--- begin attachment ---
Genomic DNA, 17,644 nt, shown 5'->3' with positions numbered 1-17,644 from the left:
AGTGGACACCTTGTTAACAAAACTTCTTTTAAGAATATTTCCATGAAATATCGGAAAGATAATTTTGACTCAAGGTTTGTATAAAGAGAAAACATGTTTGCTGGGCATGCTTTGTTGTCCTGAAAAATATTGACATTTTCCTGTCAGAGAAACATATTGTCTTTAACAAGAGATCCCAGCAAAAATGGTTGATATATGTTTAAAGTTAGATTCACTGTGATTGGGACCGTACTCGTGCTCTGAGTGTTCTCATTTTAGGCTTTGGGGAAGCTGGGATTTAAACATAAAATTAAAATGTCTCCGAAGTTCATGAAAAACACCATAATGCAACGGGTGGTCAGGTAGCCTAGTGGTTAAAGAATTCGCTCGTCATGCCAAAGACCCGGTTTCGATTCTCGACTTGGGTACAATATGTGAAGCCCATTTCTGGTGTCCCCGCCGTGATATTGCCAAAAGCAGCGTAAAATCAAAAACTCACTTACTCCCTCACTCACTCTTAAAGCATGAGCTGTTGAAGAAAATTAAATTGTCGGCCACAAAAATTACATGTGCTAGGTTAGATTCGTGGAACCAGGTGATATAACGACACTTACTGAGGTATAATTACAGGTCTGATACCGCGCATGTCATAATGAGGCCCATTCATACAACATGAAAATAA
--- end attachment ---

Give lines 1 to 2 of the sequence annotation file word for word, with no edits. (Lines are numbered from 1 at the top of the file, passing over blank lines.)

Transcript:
Genomic DNA, 17,644 nt, shown 5'->3' with positions numbered 1-17,644 from the left:
AGTGGACACCTTGTTAACAAAACTTCTTTTAAGAATATTTCCATGAAATATCGGAAAGATAATTTTGACTCAAGGTTTGTATAAAGAGAAAACATGTTTGCTGGGCATGCTTTGTTGTCCTGAAAAATATTGACATTTTCCTGTCAGAGAAACATATTGTCTTTAACAAGAGATCCCAGCAAAAATGGTTGATATATGTTTAAAGTTAGATTCACTGTGATTGGGACCGTACTCGTGCTCTGAGTGTTCTCATTTTAGGCTTTGGGGAAGCTGGGATTTAAACATAAAATTAAAATGTCTCCGAAGTTCATGAAAAACACCATAATGCAACGGGTGGTCAGGTAGCCTAGTGGTTAAAGAATTCGCTCGTCATGCCAAAGACCCGGTTTCGATTCTCGACTTGGGTACAATATGTGAAGCCCATTTCTGGTGTCCCCGCCGTGATATTGCCAAAAGCAGCGTAAAATCAAAAACTCACTTACTCCCTCACTCACTCTTAAAGCATGAGCTGTTGAAGAAAATTAAATTGTCGGCCACAAAAATTACATGTGCTAGGTTAGATTCGTGGAACCAGGTGATATAACGACACTTACTGAGGTATAATTACAGGTCTGATACCGCGCATGTCATAATGAGGCCCATTCATACAACATGAAAATAA